Scientists produced a sound recording of the assassination — overlooked for almost 15 years — that had been recorded at police headquarters in Dallas from a microphone thought to have belonged to a motorcycle officer who was riding in the motorcade. The recording was noisy, with static, but the scientists said that with special equipment they could identify four gunshots. Read more about the sound recording.
To the House committee, this came as a huge shock. Four shots were one more than Oswald had time to fire. "That meant there were two shooters in the plaza," said Blakey, "two shooters in the plaza equal a conspiracy."
But by synchronizing seven amateur films including the Zapruder film, Myers found that at the time of the first shot, the motorcycle was on Houston Street, about 170 feet from the position predicted by acoustic scientists, thus disproving the acoustic evidence.
Another conspiracy theory links Oswald's killer, Ruby, to the mafia, and suggests that the mafia had conspired to kill Kennedy. "I see Jack Ruby's assassination of Lee Harvey Oswald as a mob hit," Blakey told ABCNEWS.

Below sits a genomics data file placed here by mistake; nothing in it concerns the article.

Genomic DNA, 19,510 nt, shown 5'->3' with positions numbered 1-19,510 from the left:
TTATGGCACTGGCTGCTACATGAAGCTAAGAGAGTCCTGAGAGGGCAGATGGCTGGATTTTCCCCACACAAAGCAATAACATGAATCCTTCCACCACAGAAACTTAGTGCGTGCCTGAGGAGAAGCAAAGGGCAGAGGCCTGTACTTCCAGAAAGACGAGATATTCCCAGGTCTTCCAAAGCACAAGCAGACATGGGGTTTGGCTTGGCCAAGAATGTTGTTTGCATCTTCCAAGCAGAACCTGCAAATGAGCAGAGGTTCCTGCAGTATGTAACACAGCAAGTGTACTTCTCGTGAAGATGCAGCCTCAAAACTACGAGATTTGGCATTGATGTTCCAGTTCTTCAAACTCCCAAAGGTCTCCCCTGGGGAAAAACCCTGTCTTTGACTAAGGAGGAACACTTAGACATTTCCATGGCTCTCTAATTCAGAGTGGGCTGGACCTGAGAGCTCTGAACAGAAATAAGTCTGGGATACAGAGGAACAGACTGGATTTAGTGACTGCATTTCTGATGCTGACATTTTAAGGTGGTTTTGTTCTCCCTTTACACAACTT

Attorney General Robert Kennedy, the president's brother, had been leading a major offensive by the federal government against organized crime at the time of the assassination. In April 1961, Carlos Marcello, the mafia boss of New Orleans, was seized and deported to Guatemala. According to Blakey, Marcello became so angry at the Kennedy administration that he conspired to kill the president. Blakey believed Marcello recruited Oswald to shoot the president, and Ruby to make sure that Oswald never talked.
Read an interview with G. Robert Blakey, chief counsel for the House Select Committee on Assassinations.
"The theory is Ruby is taking out Oswald so Oswald can't say anything," said Ralph Salerno, who was hired by Blakey to be the committee's mob expert. "Somebody has to take out Ruby so he can't say anything. And then somebody has to take out the guy who took Ruby out. It becomes an unending dilemma so it doesn't work quite that way."
Salerno reviewed, for the committee, the electronic surveillances that the FBI had on organized crime figures all over the country, and there was no indication at all of their involvement in Kennedy's assassination.
In the Mind of Oswald
Forty years later, there has not been a single piece of credible evidence to prove a conspiracy.
Robert Dallek, author of An Unfinished Life: John F. Kennedy, says it's inconceivable that a conspiracy could have been kept secret for four decades "given a society like ours, which is so open in so many ways and so porous."
"I know that millions and millions of people in this country believe that there was a conspiracy because, I think, it's very difficult for them to accept the idea that someone as inconsequential as Oswald could have killed someone as consequential as Kennedy," said Dallek.